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Joshua James
Joshua James

Anatomy of Upper Limb and Thorax by Vishram Singh PDF 13: A Comprehensive and Updated Textbook for Medical Students

The axilla is a small anatomical space located between the upper thoracic wall and the arm. The main contents include the brachial plexus, axillary artery and vein, and axillary lymph nodes.[1] Lymph nodes contain a range of immune cells, including lymphocytes and macrophages. These remove damaged cells, foreign material, and microorganisms from the lymphatic fluid before returning it to the venous circulation.[2] The axillary lymph nodes arrange into five groups based on their anatomical relations. Collectively, they drain the wall of the thorax, breast, arm, and upper abdominal wall above the umbilicus. The axillary lymph nodes are of particular clinical significance as they are often the first site of breast cancer metastasis.[3] Axillary node involvement is the single most significant prognostic variable for breast cancer patients.[4] Axillary lymphadenopathy is also associated with hematological malignancies, infection, and various autoimmune etiologies.[5] It is, therefore, crucial to have a thorough understanding of this region.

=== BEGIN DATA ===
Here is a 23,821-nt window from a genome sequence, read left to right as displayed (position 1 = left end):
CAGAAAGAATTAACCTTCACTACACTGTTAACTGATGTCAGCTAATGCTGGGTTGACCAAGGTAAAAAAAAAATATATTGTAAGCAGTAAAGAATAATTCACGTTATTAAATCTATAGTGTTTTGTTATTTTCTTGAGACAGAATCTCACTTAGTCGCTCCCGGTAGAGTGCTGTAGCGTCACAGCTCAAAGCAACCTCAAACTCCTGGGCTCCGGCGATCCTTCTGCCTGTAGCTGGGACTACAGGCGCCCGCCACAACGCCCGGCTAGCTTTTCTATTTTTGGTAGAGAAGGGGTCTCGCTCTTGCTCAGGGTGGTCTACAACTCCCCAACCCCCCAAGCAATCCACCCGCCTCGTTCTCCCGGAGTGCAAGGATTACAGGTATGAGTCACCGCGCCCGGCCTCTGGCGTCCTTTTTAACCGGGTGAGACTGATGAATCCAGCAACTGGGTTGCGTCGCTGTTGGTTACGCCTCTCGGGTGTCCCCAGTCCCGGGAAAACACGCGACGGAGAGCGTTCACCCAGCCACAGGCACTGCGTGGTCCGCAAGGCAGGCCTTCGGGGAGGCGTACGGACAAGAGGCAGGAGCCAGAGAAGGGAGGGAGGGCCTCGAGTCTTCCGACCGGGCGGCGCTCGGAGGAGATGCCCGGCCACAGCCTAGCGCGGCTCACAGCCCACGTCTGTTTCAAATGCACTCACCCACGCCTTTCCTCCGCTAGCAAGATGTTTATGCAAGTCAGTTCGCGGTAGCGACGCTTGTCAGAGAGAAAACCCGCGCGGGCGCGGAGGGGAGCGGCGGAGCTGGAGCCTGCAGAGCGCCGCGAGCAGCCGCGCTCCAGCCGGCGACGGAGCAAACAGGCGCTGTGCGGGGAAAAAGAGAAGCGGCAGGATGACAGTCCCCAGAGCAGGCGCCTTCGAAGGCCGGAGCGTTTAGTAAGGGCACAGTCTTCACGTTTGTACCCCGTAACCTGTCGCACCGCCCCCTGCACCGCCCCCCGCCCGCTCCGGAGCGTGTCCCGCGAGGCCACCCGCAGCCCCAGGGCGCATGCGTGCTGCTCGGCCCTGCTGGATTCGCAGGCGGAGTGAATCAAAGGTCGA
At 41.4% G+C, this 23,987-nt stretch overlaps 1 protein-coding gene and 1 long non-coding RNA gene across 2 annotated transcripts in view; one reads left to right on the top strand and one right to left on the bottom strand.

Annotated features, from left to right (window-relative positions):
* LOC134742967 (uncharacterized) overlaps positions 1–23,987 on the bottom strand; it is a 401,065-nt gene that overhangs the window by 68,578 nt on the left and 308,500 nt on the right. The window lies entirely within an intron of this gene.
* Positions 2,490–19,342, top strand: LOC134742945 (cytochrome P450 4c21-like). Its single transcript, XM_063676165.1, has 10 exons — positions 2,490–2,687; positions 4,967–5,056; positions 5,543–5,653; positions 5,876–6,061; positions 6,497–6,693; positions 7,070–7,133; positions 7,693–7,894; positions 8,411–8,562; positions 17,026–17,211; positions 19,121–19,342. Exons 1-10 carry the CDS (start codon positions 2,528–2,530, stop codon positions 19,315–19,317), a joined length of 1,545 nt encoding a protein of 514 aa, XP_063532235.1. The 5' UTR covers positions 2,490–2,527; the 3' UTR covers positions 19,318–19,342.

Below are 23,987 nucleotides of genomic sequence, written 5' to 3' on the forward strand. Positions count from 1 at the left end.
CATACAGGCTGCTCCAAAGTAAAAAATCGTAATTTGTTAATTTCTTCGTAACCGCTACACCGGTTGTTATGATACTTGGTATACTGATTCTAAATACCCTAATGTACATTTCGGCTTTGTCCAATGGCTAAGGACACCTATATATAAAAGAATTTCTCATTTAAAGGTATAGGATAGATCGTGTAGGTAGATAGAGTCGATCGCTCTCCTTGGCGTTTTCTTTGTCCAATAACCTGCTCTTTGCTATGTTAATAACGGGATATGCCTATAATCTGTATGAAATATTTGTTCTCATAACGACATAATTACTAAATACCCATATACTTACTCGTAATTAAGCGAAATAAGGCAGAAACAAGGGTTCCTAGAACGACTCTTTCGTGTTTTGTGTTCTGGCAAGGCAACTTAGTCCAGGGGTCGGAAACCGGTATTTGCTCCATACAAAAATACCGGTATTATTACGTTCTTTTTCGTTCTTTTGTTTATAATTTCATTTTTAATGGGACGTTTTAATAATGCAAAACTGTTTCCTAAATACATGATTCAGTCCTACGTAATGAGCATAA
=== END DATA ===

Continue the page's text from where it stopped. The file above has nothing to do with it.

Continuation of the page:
anatomy of upper limb and thorax by vishram singh pdf 13

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Lymph nodes do not contain their nervous supply; however, they are often near many different nerves. For example, the axillary lymph nodes are situated near the cords and branches of the brachial plexus, which innervate the muscles of the upper limb. Anatomically, the brachial plexus divisions become cords at the mid-clavicle, while the branches typically originate at the level of the pectoralis minor muscle.[13] The long thoracic nerve, which originates from C5-7 nerve roots, is also located within the axilla.[14] It is important to be aware of these structures as they are vulnerable to injury during axillary lymph node surgery.[15][16]

There are many possible complications of an ALND for carcinoma of the breast. These usually affect the ipsilateral upper limb and may include numbness (39%), pain (39%), arm swelling (25%), and limitation of arm movement (16%).[21] Arm swelling due to interruption of the lymphatic drainage of the upper limb is also known as lymphedema. In this condition, lymph accumulates in the subcutaneous tissue leading to symptoms such as pain and altered sensation, limb heaviness, and difficulty fitting into clothing.[22] A winged scapula may also be observed postoperatively due to injury to the long thoracic nerve, especially in patients with a low body mass index.[16] This nerve innervates the serratus anterior, which acts to pull the scapula forward.


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